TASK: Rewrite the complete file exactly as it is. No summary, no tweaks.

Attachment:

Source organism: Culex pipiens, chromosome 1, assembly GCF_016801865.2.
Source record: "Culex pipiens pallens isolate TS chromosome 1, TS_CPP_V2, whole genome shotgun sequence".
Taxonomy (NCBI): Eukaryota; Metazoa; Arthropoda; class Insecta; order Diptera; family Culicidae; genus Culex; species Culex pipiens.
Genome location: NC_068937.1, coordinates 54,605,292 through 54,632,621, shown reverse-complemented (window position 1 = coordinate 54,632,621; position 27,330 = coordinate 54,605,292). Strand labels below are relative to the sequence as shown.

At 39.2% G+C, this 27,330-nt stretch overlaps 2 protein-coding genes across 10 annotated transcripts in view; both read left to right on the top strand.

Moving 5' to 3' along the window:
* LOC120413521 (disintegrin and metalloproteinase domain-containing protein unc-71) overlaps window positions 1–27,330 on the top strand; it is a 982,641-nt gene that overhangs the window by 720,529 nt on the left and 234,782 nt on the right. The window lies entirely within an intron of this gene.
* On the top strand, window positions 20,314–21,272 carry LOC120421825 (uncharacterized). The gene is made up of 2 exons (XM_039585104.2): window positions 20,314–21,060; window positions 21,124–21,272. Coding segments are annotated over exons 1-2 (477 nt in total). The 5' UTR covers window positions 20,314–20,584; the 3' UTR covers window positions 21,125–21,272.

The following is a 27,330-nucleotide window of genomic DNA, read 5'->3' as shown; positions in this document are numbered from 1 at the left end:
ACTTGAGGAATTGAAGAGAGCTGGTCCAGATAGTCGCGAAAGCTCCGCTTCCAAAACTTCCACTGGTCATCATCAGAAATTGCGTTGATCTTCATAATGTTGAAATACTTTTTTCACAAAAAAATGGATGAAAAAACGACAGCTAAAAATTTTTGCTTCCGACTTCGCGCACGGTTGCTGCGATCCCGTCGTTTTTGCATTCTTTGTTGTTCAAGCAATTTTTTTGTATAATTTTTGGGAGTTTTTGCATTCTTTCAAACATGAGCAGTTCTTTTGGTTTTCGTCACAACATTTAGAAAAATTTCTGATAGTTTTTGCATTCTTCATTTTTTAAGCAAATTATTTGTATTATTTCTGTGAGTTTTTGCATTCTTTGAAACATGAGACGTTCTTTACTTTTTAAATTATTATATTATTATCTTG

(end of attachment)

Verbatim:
Source organism: Culex pipiens, chromosome 1, assembly GCF_016801865.2.
Source record: "Culex pipiens pallens isolate TS chromosome 1, TS_CPP_V2, whole genome shotgun sequence".
Taxonomy (NCBI): Eukaryota; Metazoa; Arthropoda; class Insecta; order Diptera; family Culicidae; genus Culex; species Culex pipiens.
Genome location: NC_068937.1, coordinates 54,605,292 through 54,632,621, shown reverse-complemented (window position 1 = coordinate 54,632,621; position 27,330 = coordinate 54,605,292). Strand labels below are relative to the sequence as shown.

At 39.2% G+C, this 27,330-nt stretch overlaps 2 protein-coding genes across 10 annotated transcripts in view; both read left to right on the top strand.

Moving 5' to 3' along the window:
* LOC120413521 (disintegrin and metalloproteinase domain-containing protein unc-71) overlaps window positions 1–27,330 on the top strand; it is a 982,641-nt gene that overhangs the window by 720,529 nt on the left and 234,782 nt on the right. The window lies entirely within an intron of this gene.
* On the top strand, window positions 20,314–21,272 carry LOC120421825 (uncharacterized). The gene is made up of 2 exons (XM_039585104.2): window positions 20,314–21,060; window positions 21,124–21,272. Coding segments are annotated over exons 1-2 (477 nt in total). The 5' UTR covers window positions 20,314–20,584; the 3' UTR covers window positions 21,125–21,272.

The following is a 27,330-nucleotide window of genomic DNA, read 5'->3' as shown; positions in this document are numbered from 1 at the left end:
ACTTGAGGAATTGAAGAGAGCTGGTCCAGATAGTCGCGAAAGCTCCGCTTCCAAAACTTCCACTGGTCATCATCAGAAATTGCGTTGATCTTCATAATGTTGAAATACTTTTTTCACAAAAAAATGGATGAAAAAACGACAGCTAAAAATTTTTGCTTCCGACTTCGCGCACGGTTGCTGCGATCCCGTCGTTTTTGCATTCTTTGTTGTTCAAGCAATTTTTTTGTATAATTTTTGGGAGTTTTTGCATTCTTTCAAACATGAGCAGTTCTTTTGGTTTTCGTCACAACATTTAGAAAAATTTCTGATAGTTTTTGCATTCTTCATTTTTTAAGCAAATTATTTGTATTATTTCTGTGAGTTTTTGCATTCTTTGAAACATGAGACGTTCTTTACTTTTTAAATTATTATATTATTATCTTG